The Bow Ramp

Saturday, March 26, 2005

LCS Part I

Over the last few years, I have commented in one place or another about where the Navy seems to be going with the concept of Littoral Combat. Essentially, the idea is that the U.S. Navy no longer has any potential enemies that could challenge it on the high seas. On the other hand, the United States may very well find itself fighting a regional war where the current mix of ships is either inadequate or overkill. The plan is to develop new ship types and tactics to better fight that sort of war in conjunction with the Navy we already have and need to maintain. One of the pieces of that strategy is the proposed Littoral Combat Ship. The rationale for LCS comes from the fact that there are never enough men or ships to do what you would like to do.

A little History

During the Cuban Missile Crisis, the Navy was tasked with interdicting Soviet ships transporting military equipment to Cuba. Even though Cuba is a small country it took a very large number of Navy ships and aircraft to effectively blockade it. All of those ships (Cruisers, Destroyers, Destroyer Escorts, Etc.) had large crews, were very expensive to operate, and were major overkill against an un-armed merchant ship. From one of the lessons-learned of that episode came the Ashville class Patrol Gunboat.
If I recall correctly, the Ashville’s were the last Navy ship type that was designed by actual Navy (as opposed to naval) architects. Since then, the Navy has relied exclusively on civilians to design their ships. The idea was to design a ship that was lightly crewed, fast, relatively cheap to operate, and reasonably armed. In addition, it would need the capacity to stay on station for several days or weeks without returning to port. That was actually a monumental task. Some of the problems they had to overcome included:
Ships of that day were very manpower intensive; there was little or no automation.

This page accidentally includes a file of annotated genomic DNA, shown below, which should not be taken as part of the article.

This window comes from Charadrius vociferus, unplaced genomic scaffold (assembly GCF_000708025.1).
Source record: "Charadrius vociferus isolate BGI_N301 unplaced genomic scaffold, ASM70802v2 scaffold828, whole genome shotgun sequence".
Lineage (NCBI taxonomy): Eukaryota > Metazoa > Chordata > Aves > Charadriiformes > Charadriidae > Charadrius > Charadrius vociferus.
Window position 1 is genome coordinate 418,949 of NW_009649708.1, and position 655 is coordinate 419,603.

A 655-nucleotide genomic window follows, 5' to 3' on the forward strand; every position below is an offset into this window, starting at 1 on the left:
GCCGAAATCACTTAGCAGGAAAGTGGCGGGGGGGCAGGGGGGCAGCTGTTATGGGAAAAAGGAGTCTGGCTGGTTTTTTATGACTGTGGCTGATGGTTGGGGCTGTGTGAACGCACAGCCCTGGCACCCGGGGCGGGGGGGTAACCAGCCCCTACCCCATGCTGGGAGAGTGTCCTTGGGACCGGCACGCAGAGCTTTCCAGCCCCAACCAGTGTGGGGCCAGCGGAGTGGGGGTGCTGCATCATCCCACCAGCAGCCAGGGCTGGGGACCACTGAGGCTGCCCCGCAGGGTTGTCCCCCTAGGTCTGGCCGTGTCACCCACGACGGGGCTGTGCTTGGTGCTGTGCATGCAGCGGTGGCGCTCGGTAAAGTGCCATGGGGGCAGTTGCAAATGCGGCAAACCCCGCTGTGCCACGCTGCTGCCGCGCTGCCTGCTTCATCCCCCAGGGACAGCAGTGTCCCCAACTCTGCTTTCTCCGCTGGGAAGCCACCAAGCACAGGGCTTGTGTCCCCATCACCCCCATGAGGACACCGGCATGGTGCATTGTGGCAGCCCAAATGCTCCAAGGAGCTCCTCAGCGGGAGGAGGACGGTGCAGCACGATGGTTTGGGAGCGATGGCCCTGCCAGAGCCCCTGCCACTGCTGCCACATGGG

The existing power plant options (diesel and steam) each had scalability issues in a small, fast hull.
Seakeeping. Small ships/boats typically have a difficult time in heavy seas.

The final design achieved most of the goals through some definite “out of the box” thinking. These PGs incorporated a lot of “firsts” for the Navy. In order to have a sufficient loiter time, the ship had two diesel engines for economical cruising. For high-speed operations, the PGs were equipped with an LM1500 gas turbine. The diesels and turbine were coupled through reduction gears to twin shafts with variable pitch screws. The engine controls were automated and could be directly controlled from the bridge or the Enclosed Operating Space (EOS.) The EOS was another first for the Navy. In order to keep the weight down, the hull was constructed of aluminum and the superstructure was fiberglass. The weapons systems were not so innovative on most of the PGs. The standard armament was an enclosed 3”/50 Cal. Gun forward, a 40mm gun aft and twin .50 Cal. Machine guns on the bridge wings. They were equipped with a MK63 fire control system. All of those items were off-the-shelf. The original manning was a crew of 28 (four officers and 24 enlisted.) Two of the Ashville’s (USS Antelope and USS Ready) were equipped with experimental MK87 digital fire control systems. In 1971, the 40mm guns were removed from Antelope and Ready and replaced with missile launcher boxes. Two other PGs (USS Grand Rapids and USS Douglas) were also subsequently fitted with missiles, but not the digital fire control system.

There were a total of seventeen Ashville’s built. The first one was commissioned in 1966 and the last one decommissioned in 1977. The class did have some problems. The original diesel engines were poorly designed and failed frequently. The Navy sued the manufacturer and eventually won; forcing the manufacturer to upgrade the engines twice. The stainless steel screws were prone to severe pitting from cavitation at high speeds. Follow on PGs were built with monel screws that did not have the problem, but the older ones were never back fitted. The original surface search radars failed regularly and were also subsequently replaced. Being experimental, the digital fire control systems on Antelope and Ready were frequently out of commission for the first few years. The Ashville’s served in Vietnam both on coastal patrol and up some of the larger rivers—coming under fire on numerous occasions. Later, some of them were home ported in the Mediterranean Sea.

When they were designed, it was still the “Old Navy” and crew comfort was not much of a consideration. They were cramped and rough riders. Being aboard one during a storm was no picnic. The crew could get pretty worn-out after a couple of weeks at sea.

It was the best duty I ever had in 23 years in the Navy.

By 1975, they were all gone. The Navy was shrinking, the manpower was needed elsewhere and the habitability issues did them in. But they left a legacy. All of the subsequent surface combatants were powered with gas turbines. They were all equipped with digital fire control radars and missiles.